Lights in a scene is a cheap way to obtain realistic feelings. Human brain deals with 3 dimensional shadowed objects; so it may confuse itself whether the terrain is not properly shadowed, or not shadowed at all, leaving a disturbing feeling of the scene. Applying shadows lets the user to focus on details and gives a good length and shapes approximation whithout moving camera.

We can distinguish between two types of shadows:

  1. direct lighting from the Sun;
  2. auto shadowing.

In this page, we will see these two techniques, however only the first one has been implemented in our program, due to time delays.

Direct lighting

This first lighting process is quite simple to understand: for every mesh point, we calculate its normal vector and a light (basically the Sun's) is applied in order to generate direct lighting.

The problem we face is the following: LoD Bias shrinks the vertices number and Geomorphing application changes their positions. Therefore, their normales are not exactly the sames depending on user's position. Moreover, removing some vertices from the mesh will notably change final rendering: it becomes impossible to apply a vertices based lighting model (neither with OpenGL nor Cg) as they may change throughout time.

We then prefer using textures where lighting is preprocessed at startup. This is typically a LightMap.

One calculates, depending on HeightMap's height and width, an optimal texture size that OpenGL can handle: we must use the minimum power of 2 capable of having all of the height map (at least with the OpenGL version we used). It is evident that an HeightMap where size is already a power of 2 will be the best, and all the others will have more or less unused values. For example, a size slightly under 1024 (1000*1000) won't create lot of unused space, but 1200*1200 will use a more noticeable one (as we will be forced to use only a 2048*2048 texture) like the figure below shows. All these unused values are given to the graphic card, but this is a little disadvantage considerably compensated by the final render's quality this technique adds.

Really texture's used space

Processings are only done once at startup, and we can even save them for other instances. So this calculation step doesn't need quite intensive optimizations anymore.

Point's normal vector

Normal vector on a single point is done by calculating mean of the normal vectors of the surrounding faces to this point. We then have to do the 8 vectorial products from the figure below. In the first time, we tried to drop some of the amount of calculations; we only do the six vectorial products from the second figure. Result is practicaly the same, and we save a large number of process.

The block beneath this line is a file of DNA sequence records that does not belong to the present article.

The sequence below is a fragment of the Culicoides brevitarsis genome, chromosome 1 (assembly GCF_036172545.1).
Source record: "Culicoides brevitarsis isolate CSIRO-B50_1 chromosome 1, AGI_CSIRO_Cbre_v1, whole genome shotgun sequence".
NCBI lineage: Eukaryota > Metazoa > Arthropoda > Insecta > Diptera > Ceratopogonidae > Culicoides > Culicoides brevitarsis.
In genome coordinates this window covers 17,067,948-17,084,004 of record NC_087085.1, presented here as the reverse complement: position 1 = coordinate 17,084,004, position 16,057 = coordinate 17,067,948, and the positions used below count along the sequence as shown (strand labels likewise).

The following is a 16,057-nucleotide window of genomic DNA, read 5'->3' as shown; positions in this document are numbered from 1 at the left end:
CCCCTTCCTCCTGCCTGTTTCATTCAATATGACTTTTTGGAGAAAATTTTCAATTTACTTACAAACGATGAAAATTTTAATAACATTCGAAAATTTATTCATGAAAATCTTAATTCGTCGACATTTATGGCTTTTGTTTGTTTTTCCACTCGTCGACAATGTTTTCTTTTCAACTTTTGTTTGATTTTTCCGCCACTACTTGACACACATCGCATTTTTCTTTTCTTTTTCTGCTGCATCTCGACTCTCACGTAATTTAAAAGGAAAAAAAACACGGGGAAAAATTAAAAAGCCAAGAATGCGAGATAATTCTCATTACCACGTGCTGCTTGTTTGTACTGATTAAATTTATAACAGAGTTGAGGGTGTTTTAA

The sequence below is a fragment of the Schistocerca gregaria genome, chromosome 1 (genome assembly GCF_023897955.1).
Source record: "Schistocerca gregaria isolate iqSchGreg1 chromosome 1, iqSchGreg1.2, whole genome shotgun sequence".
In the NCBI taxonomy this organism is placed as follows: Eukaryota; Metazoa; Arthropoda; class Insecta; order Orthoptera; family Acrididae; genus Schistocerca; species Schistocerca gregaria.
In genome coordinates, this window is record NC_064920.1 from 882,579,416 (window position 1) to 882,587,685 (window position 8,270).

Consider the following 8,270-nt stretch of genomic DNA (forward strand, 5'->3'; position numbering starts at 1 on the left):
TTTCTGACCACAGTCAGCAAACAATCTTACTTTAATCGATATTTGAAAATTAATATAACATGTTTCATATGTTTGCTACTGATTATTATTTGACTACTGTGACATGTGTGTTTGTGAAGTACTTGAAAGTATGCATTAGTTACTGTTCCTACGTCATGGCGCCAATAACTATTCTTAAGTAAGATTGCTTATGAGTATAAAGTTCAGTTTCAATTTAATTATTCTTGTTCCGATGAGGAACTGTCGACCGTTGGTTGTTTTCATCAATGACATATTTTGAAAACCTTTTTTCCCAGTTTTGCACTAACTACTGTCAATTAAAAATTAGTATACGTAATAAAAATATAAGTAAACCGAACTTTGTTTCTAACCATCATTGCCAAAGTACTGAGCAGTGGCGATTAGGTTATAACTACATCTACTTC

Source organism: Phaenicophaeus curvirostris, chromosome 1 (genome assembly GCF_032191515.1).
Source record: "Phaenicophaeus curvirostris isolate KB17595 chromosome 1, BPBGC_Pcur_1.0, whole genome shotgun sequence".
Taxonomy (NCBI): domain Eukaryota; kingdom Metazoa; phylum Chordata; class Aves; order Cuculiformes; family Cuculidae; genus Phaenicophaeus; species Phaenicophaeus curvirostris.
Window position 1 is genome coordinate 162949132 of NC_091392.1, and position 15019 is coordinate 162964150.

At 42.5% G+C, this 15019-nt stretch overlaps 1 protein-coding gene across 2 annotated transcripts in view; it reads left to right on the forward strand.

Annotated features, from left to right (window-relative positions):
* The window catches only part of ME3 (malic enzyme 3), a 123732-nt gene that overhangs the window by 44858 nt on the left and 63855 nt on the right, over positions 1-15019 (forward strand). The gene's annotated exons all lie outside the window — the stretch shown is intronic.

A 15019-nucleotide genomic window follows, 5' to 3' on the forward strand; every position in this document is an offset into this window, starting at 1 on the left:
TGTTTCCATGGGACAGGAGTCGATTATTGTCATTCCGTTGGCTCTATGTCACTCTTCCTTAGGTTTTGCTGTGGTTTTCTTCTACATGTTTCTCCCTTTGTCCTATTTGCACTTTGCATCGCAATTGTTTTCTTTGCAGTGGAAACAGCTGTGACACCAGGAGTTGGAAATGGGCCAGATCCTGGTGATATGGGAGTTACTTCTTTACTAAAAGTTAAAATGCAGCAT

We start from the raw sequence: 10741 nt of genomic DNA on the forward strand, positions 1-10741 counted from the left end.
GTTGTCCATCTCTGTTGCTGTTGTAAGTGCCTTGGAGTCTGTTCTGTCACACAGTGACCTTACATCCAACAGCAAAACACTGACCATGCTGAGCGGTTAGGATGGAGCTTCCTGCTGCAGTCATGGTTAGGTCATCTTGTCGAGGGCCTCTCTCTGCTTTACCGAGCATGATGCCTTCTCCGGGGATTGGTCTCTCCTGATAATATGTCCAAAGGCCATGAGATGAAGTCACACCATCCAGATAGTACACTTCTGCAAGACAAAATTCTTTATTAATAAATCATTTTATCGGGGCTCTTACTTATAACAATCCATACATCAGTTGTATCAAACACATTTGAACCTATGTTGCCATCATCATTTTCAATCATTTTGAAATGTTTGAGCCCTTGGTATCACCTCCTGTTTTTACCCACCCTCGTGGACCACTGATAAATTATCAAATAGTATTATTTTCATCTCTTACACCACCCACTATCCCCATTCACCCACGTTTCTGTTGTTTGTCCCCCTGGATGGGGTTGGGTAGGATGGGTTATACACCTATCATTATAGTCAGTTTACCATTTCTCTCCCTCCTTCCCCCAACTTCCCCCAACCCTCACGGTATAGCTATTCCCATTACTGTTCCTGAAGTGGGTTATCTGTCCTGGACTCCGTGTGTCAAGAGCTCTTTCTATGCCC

Normal vector calculation of 8 faces surrounding a point
Optimization for 6 faces

Lighting coefficient

When we know the normal vector in one point, we then have to found the lighting coefficient from the Sun. This calculation is quite simple: we want a value from 0 (shadowed) to 1 (totally lightened) depending on normal vector, point's position and Sun's position. This coefficient is a scalar product between point's normal vector and lighting vector from the Sun to the point. Result is then saved in the LightMap, which is given to OpenGL and Cg for the terrain shadowing.

Auto shadowing

Direct lighting explained in the section above is useful to quickly represent mesh shape, but it isn't physicaly correct as it doesn't show that the terrain can shadow some of its parts. We then discussed about a way to achieve that and increase scene's realism by preprocessing auto shadowing directly into the LightMap. Idea is to know whether a point is facing the Sun, and then apply the method explained above, or if it is shadowed, and then its lighting coefficient is 0.

To handle this case, we apply the following method for every single point of the mesh:

  1. one calculates the line between point's position and Sun's then it is rasterized, with the median point algorithm for example;
  2. one compares if the point on this line is higher or lower than the one on the HeightMap:
    • if it is lower, then the point we currently test is not lightened by the Sun, therefore its lighting coefficient is 0;
    • if it is higher, then we proceed to the next line's point, until we have reached either the Sun or an HeightMap's edge, where the direct lighting process is applied.
Auto shadows for a point of the mesh